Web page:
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National Patient Advocate Foundation (NPAF) Statement Regarding New FDA Label on Erythropoietin Stimulating Agents (ESAs)
Date:11/9/2007

WASHINGTON, Nov. 9 /PRNewswire-USNewswire/ -- The non-profit National Patient Advocate Foundation (NPAF), representing the voice of millions of patients assisted nationally in more than a decade through our direct-patient-services affiliate Patient Advocate Foundation (PAF), continues to routinely receive inquiries from patients wanting to know more about the use of Erythropoietin Stimulating Agents (ESA). These patients, with life-threatening, debilitating and chronic conditions, continue to seek information about best-available treatment and payment options from PAF - and we share their concerns and frustrations about the lack of information available on the safe use of ESAs.

We commend the FDA and ESA sponsors for their diligence, especially in recent months, to garner the information that patients and their physicians need to make the best informed decisions about the use of these important therapies.

NPAF believes that both the sponsors and the FDA have the responsibility to demonstrate to the American public that ESA drugs are safe and effective when administered within the recommended guidelines. Despite known and long-term safety concerns about these drugs, so far the evidence needed to clear up the questions of safety remains lacking. Further scientific studies are currently underway, but may take from months to years to complete. NPAF intends to promote the necessary clinical trials, and will participate in a workshop at the National Cancer Institute next month to further define the additional studies needed for ESA drugs.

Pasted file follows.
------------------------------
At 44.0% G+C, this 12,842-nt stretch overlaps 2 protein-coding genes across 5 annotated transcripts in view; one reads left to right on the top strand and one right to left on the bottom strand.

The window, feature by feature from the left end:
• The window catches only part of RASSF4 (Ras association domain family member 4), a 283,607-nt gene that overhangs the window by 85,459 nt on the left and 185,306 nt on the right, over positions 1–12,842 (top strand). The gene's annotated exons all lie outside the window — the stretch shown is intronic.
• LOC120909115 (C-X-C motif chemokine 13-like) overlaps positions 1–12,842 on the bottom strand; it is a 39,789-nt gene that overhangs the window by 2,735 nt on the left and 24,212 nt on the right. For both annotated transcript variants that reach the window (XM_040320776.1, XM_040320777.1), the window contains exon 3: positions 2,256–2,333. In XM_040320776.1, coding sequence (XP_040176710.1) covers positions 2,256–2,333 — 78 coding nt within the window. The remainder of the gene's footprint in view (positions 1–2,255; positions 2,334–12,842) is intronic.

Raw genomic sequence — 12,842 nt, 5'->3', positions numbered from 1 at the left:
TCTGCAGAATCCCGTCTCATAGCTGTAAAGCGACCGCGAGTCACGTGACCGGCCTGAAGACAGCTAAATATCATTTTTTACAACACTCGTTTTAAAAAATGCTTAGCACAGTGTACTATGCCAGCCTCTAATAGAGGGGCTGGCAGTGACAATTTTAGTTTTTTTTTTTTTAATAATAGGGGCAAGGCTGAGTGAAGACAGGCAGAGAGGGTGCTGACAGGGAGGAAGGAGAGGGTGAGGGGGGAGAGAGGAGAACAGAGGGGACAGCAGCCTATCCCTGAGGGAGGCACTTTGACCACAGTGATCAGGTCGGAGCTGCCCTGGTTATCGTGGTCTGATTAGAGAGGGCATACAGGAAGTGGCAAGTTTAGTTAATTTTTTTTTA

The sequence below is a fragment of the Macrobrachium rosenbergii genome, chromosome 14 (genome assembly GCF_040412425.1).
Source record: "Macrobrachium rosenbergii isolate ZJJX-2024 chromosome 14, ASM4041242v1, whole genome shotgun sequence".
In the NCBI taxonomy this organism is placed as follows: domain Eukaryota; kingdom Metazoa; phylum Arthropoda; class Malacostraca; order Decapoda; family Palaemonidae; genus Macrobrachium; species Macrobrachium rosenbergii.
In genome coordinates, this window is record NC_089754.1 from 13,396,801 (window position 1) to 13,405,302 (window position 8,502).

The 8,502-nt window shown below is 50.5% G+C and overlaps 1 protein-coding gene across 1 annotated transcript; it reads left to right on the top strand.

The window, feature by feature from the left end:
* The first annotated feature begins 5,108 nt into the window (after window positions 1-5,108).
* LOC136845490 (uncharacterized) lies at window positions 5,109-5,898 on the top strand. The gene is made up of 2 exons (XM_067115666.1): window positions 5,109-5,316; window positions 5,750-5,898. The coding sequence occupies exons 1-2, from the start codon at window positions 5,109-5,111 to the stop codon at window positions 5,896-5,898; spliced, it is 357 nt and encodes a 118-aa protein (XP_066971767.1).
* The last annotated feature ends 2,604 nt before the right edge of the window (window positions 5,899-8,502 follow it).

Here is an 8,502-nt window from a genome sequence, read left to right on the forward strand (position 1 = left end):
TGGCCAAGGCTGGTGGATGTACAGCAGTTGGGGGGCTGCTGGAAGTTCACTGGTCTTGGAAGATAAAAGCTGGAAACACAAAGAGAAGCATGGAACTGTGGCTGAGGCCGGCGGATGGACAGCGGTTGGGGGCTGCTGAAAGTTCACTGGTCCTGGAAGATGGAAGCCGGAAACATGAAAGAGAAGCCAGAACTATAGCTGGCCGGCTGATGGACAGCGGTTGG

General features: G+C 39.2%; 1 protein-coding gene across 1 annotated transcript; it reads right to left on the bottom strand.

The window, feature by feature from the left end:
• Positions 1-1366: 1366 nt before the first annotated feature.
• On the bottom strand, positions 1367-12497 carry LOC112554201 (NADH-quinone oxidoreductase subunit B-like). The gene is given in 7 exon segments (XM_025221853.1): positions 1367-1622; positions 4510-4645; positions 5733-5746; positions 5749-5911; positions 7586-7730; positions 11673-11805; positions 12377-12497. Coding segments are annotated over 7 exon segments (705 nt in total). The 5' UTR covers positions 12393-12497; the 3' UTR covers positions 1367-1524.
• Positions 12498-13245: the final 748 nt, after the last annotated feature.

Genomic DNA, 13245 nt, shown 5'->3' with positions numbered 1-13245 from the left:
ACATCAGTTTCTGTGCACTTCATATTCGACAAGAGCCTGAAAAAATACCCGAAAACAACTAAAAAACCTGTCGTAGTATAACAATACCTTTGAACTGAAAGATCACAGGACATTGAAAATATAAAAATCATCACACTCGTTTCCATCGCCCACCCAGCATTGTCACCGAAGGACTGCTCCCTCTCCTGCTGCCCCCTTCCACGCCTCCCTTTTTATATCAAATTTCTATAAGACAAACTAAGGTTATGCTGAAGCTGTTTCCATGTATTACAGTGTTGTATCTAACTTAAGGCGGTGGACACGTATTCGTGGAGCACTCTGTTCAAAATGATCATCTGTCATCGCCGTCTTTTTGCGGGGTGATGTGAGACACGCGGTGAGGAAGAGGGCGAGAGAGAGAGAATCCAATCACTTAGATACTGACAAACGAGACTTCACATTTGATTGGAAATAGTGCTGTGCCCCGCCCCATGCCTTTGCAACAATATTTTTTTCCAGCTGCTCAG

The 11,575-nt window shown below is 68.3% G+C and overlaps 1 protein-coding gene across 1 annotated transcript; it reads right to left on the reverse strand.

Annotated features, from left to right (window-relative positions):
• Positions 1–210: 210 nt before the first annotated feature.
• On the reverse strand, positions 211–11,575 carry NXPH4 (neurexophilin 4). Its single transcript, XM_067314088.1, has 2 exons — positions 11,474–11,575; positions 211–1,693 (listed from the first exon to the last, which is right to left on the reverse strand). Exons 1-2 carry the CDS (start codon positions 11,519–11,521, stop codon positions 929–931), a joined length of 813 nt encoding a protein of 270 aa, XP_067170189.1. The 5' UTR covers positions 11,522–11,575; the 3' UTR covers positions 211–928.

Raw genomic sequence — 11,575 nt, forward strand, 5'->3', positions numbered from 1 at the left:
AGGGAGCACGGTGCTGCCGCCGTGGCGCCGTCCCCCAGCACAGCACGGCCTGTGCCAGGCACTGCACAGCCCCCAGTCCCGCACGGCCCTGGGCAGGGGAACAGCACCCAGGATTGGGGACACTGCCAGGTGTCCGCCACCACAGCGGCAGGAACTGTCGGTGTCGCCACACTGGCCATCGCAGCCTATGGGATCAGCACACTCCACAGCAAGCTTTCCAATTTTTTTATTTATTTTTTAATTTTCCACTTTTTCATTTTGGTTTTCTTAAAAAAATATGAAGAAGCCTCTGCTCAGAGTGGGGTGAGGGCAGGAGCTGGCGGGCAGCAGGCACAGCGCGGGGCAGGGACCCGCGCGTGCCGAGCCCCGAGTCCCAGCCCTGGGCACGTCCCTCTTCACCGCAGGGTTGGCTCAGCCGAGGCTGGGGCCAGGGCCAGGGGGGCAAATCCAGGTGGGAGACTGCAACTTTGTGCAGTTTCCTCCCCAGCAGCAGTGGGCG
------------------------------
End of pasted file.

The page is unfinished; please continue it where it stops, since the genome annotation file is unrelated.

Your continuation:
Due to the urgent need for updated information reaching the public on ESAs, NPAF strongly encourages the FDA and sponsors to create a Medication Guide on ESAs, as discussed recently by Dr. Richard Padzur, director of the FDA Division of Oncology Drug Products.

In summary, FDA has taken the unusual position of raising serious concerns about ESA drugs despite what seems to be a lack of definitive scientific proof based on the findings of six studies conducted in which ESA dosing levels were higher than the current label dosing indications. We commend that tough decision by FDA. Until better evidence on these treatments can be developed, we believe that patients and physicians are best served by adhering to the label restrictions FDA has now put in place on ESAs.

In the meantime, we encourage patients to visit http://www.npaf.org to view the FDA Public Health Announcement, FDA Questions and Answers and the full text of the new FDA labels for the Epogen and Aranesp and to contact our specialized case managers via 1-800-532-5274 to learn more.


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SOURCE National Patient Advocate Foundation
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